The internet file-sharing war is hotting up. On one side are the global media giants who own the copyright in so many films and other well-known media content. On the other side are pirate peer-to-peer (‘P2P’) file-sharing websites, run by individuals who prefer not to give their real names.
The media companies celebrated an important victory on 28 July 2011. England’s Court of Appeal decided that it could order British Telecom to use site-blocking software to prevent its subscribers from accessing the Newzbin2 website. BT is the UK’s largest internet service provider (‘ISP’), with over five million subscribers. Newzbin2 is a website which allows its members to search the internet to find pirate copies of media content. Newzbin2 had apparently located over 30,000 films and nearly 100,000 TV programmes. The case was brought on behalf of 20th Century Fox, Disney and four other household name companies.
You may not use P2P sharing sites – so why does this matter to you? The problem is that copyright is everywhere. You breach copyright every time you make a digital copy of media content without the owner's consent – including downloading it to your computer or iPod, uploading to YouTube or social media like Facebook, and even making copies from your own CDs to your MP3 player (known as ‘format-shifting’).
The media companies say it matters. They lose massive amounts of income from pirate copies and they call this ‘revenue theft’. They say they need the huge profits generated by successful blockbusters so they can invest in other content. So, they say, less income means less content for everyone to buy.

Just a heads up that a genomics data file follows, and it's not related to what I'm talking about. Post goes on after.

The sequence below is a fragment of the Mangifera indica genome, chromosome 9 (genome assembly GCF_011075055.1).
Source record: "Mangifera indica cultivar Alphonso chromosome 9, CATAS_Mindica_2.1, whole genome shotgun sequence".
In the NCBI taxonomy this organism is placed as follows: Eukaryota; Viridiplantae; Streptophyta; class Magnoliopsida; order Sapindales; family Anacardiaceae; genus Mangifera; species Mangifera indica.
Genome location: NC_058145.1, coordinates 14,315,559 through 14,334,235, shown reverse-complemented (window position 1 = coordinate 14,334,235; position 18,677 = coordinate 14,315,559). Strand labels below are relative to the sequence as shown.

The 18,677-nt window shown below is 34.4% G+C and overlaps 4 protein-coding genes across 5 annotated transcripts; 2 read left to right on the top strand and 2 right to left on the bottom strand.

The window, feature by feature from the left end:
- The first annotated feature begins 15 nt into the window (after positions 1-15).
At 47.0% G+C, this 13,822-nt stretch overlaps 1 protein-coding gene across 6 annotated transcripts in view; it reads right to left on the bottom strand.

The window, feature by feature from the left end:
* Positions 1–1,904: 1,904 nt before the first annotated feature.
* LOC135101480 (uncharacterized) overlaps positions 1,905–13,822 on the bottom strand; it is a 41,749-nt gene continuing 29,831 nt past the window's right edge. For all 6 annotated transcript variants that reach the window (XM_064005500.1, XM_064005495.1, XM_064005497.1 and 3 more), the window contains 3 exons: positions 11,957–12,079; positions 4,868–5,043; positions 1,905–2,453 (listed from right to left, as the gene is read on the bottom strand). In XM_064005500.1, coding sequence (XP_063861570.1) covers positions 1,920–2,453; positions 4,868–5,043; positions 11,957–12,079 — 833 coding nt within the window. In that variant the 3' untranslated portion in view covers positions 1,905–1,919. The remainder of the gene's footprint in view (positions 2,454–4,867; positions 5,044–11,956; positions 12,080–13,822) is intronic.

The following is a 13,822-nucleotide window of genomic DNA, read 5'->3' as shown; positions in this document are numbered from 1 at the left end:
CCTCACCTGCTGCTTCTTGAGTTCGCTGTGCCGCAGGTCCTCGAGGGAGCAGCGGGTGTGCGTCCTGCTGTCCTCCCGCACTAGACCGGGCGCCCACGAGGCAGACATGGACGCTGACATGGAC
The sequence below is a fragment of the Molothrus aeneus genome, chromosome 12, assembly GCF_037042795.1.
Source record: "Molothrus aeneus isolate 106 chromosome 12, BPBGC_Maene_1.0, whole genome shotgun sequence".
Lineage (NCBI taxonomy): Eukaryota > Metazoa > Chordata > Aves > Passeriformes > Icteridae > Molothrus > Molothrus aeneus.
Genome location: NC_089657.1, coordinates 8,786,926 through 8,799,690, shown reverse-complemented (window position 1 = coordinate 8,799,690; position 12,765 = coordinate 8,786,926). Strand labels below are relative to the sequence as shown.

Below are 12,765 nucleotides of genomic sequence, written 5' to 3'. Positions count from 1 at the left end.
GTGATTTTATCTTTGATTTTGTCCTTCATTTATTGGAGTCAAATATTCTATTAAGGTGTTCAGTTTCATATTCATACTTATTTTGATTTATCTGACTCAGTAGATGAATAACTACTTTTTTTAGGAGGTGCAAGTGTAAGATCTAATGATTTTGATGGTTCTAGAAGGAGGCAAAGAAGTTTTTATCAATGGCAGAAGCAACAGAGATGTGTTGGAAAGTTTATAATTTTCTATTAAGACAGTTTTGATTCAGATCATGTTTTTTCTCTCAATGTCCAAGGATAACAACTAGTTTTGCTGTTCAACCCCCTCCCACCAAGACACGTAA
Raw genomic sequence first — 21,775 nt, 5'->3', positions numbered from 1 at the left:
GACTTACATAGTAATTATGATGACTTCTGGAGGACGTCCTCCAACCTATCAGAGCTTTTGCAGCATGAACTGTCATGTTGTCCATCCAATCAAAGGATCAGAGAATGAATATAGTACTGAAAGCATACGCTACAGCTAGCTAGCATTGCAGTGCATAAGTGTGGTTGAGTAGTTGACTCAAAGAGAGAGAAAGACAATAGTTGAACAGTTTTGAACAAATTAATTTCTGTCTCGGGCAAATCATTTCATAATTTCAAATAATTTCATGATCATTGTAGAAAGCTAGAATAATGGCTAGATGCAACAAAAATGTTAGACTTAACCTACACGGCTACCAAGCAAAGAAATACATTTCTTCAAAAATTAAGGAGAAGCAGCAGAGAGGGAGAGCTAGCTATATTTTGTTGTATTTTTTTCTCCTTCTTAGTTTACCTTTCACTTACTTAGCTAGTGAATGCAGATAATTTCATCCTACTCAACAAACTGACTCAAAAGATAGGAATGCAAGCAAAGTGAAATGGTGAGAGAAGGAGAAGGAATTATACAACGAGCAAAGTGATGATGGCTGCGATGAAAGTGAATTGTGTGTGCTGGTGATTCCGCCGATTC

The good news for you and me is that they are concentrating their efforts on the large scale abusers, particularly the file-sharing websites. At the moment, their main attention is focused on film (although games are also big news).
The media companies won their first battle against Newzbin in 2010 when they obtained a court order closing down the original site – but Newzbin2 was then set up in the Seychelles, where English court orders are not easily enforced.
July’s decision shows that the English courts can make orders under existing copyright law requiring ISPs to use their technology to block access to P2P sites. This is good news for the UK government. The controversial Digital Economy Act (‘DEA’), rushed through Parliament in 2010 in the last days of the Labour government, included powers allowing the government to make orders requiring ISPs to block access to offending websites. These powers were being challenged in the courts, and it took the government only a few days after the Newzbin2 judgment to announce that it was not going to use them. Other provisions in the DEA, under which ISPs can be required to suspend the accounts of subscribers who repeatedly download illegal content, are unaffected.